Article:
So ended 2003—Year 2 of the new era that began on Sept. 11, 2001, another year in which, in some American cities, such mundane activities as Christmas-shopping or attending a large outdoor gathering to usher in the New Year became acts of civic courage and defiance toward terrorists.
It was, quite literally, an eventful year; a year so crammed with news stories big and small, important and frivolous, that the tragic explosion of the Space Shuttle Columbia on Feb. 1, which killed all seven astronauts on board and cast doubt on the future of human space flight, had almost receded from memory by year's end. (Story-of-the-year online surveys, however, still found room to list the Ben Affleck-Jennifer Lopez wedding-that-wasn't.)
Nearly everything paled into insignificance next to the war in Iraq. The year opened with the countdown to the war and ended with the capture of Saddam Hussein, the unforgettable images of the fallen and humiliated dictator all over the television screens and the front pages of newspapers.
But there were other stories, too. There were the wildfires in the West and the worst blackout in US history, which left 50 million people in eight states and in Canada without power. There was the trial of the Washington, D.C.-area snipers, John Allen Muhammad and Lee Boyd Malvo. There was the usual smattering of sensational court cases: Michael Jackson's arrest on child molestation charges, the Kobe Bryant rape case, the Laci Peterson murder. There was the biggest news story that can be summed up in two words: Governor Schwarzenegger.
The Year of the Woman, this wasn't. (The great tale of female heroics in the war in Iraq, the Jessica Lynch story, crumbled quickly under scrutiny; in the end, Lynch emerged as less warrior than damsel in distress.) It was, however, a big year for gay rights. The US Supreme Court struck down state laws criminalizing same-sex sexual relations; the Massachusetts Supreme Judicial Court went much further, declaring that a ban on same-sex marriages is discriminatory and illegal. The Episcopal Church elected its first openly gay bishop, V. Gene Robinson, who was consecrated as Bishop of New Hampshire in November.
If there is one thing many of last year's major news stories have in common, it's that they are still awaiting their final verdict—and not just the crime stories, either. The jury is still out on the war in Iraq. There is no doubt that we deposed a vicious tyrant whose fall was widely celebrated by his country's people. The mass graves uncovered in Iraq and the grisly records of torture, murder, and mutilation by Saddam Hussein's henchmen provide powerful evidence of how brutal this regime really was. It is hard to imagine anyone regretting the dictator's downfall. Had the United States not intervened, the political prisoners would still languish in their cells and the mass graves would still be claiming new bodies.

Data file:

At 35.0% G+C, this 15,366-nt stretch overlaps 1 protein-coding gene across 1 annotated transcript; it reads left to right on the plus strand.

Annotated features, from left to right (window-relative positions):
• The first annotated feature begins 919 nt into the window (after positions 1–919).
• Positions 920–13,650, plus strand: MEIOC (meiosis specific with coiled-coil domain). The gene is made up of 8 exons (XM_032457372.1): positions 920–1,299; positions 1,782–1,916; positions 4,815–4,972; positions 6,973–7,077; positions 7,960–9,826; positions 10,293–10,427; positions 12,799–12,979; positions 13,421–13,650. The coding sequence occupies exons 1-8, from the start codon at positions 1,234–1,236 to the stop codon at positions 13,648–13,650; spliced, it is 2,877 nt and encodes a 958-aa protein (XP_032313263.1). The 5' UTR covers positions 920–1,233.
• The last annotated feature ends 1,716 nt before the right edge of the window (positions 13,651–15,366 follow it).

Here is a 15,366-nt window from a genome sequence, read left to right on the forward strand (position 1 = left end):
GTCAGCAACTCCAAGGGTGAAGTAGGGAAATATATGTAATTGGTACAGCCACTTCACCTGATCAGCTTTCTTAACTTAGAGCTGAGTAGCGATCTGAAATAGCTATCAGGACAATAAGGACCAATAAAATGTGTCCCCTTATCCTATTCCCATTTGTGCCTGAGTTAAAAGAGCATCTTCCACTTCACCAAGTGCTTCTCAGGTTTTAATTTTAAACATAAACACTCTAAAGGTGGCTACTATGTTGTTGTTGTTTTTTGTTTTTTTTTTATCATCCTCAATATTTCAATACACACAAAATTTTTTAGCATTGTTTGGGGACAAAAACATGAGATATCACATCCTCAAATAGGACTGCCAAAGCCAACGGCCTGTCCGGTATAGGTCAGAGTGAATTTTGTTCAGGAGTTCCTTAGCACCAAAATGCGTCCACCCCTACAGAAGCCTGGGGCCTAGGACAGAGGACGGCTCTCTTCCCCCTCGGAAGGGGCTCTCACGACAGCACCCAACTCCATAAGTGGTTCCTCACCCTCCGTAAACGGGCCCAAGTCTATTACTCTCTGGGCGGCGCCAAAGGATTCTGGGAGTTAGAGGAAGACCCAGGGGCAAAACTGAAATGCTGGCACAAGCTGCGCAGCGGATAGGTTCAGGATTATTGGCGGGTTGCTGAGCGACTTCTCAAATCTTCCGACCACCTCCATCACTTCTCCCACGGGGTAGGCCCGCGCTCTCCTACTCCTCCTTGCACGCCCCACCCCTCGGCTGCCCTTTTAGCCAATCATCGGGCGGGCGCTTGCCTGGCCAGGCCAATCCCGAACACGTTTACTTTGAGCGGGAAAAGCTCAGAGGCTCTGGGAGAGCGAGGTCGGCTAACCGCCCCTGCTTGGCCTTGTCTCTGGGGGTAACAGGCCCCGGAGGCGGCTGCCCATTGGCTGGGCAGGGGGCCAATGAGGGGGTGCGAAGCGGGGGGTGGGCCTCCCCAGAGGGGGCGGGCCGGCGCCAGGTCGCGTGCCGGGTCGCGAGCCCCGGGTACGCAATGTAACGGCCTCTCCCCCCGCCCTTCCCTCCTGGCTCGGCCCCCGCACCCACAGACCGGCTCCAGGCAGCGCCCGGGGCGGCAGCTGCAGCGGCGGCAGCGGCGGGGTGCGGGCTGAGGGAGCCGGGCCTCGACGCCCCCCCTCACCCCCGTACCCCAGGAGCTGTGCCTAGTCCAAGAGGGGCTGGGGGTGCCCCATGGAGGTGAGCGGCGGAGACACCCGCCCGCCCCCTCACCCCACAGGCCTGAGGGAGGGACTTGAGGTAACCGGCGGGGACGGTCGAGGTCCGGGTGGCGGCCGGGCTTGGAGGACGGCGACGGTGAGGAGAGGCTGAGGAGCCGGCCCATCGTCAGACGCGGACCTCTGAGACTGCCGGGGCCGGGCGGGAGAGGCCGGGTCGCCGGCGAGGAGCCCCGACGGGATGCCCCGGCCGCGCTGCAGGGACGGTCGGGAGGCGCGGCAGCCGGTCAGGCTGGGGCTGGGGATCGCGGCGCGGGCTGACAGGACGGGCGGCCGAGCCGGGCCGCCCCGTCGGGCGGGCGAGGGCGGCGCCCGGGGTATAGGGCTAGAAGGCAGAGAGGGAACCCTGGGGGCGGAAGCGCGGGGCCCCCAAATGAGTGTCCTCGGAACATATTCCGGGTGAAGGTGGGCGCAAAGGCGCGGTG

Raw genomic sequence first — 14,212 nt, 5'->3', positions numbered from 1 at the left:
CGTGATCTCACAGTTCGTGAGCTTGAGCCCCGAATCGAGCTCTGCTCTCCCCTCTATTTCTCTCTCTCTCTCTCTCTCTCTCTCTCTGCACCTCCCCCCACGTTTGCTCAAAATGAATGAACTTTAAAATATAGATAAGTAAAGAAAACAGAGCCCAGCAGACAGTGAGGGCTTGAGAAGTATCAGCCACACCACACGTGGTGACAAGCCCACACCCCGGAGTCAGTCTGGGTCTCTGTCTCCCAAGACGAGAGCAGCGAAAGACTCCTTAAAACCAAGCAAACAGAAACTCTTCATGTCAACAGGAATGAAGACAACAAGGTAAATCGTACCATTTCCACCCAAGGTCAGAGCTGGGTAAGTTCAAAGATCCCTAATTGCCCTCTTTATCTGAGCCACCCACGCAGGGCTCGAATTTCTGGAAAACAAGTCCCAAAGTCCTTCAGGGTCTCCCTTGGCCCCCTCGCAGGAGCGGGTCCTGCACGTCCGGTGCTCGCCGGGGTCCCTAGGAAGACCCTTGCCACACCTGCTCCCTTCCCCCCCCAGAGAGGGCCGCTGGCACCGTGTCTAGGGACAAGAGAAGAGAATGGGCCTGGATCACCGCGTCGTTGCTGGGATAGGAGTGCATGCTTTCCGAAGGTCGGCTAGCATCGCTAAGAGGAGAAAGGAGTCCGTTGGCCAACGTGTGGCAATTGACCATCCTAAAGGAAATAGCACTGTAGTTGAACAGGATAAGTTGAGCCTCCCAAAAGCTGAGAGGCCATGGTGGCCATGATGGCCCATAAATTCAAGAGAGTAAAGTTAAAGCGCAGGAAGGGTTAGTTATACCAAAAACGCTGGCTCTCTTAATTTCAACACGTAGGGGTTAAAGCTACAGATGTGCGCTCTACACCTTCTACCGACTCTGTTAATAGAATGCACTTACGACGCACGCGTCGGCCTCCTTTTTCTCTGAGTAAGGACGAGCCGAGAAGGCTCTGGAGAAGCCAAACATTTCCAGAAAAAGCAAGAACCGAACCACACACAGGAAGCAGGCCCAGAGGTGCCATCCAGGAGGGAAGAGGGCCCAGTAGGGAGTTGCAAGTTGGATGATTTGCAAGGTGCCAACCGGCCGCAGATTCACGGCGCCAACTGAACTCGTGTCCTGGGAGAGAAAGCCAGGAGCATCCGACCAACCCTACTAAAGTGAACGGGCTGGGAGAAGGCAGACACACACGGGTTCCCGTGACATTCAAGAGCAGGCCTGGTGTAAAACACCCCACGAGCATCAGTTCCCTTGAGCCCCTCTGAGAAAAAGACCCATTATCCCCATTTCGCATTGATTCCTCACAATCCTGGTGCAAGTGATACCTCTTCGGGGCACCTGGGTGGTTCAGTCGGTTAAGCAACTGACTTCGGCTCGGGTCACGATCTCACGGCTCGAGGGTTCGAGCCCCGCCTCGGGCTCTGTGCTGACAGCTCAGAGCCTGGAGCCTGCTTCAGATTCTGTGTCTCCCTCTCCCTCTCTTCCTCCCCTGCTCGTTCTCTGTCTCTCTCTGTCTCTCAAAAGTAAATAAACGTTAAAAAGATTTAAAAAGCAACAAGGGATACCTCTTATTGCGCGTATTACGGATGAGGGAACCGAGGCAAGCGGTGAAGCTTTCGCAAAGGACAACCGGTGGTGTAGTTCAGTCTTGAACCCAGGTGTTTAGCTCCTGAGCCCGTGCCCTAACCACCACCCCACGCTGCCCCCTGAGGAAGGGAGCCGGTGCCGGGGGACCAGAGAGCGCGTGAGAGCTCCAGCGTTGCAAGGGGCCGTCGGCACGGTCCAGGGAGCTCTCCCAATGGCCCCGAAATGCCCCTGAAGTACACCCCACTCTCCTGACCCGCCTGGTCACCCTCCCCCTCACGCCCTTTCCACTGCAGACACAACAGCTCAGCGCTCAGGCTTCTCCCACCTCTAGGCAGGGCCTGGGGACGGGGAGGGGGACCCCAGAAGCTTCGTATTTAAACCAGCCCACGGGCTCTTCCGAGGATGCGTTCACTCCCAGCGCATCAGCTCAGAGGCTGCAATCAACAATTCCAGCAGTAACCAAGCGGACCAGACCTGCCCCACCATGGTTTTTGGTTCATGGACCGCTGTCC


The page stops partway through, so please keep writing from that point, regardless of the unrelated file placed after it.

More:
Yet it is equally clear that Iraq cannot, at this point, count as a success story for the United States. The weapons of mass destruction, the ostensible cause for the war, have not been discovered. (To say, as some have, that Saddam was Iraq's biggest weapon of mass destruction may be clever—and true in a sense—but that's not the kind of weapon we went in to find.) The Iraqis' gladness to be rid of Saddam does not necessarily translate into support for the Americans. It is all too obvious that the Bush administration gave far more thought to winning the war than to managing its aftermath. American soldiers continue to die, and post-Hussein Iraq seems on its way toward becoming a haven for terrorists more than a cradle for democracy.
Less stark uncertainties surround the domestic news. The economic recovery that started in the third quarter of 2003 is hailed as robust by some, and pooh-poohed as shallow and almost illusory by others. The past year's victories for gay rights may make 2003 a landmark year in the march toward equality and dignity for gay citizens—or the start of a backlash, with many polls showing a dip in support for gay rights.
At this point, it's not yet certain whether Massachusetts will legalize full same-sex marriage or come up with a civil union compromise; nor is it certain which option, in the long run, will be better for the gay-rights cause.
And so, with all these uncertainties, we enter 2004. Election year is here. And in my line of work, I can't even say: Wake me up when it's over.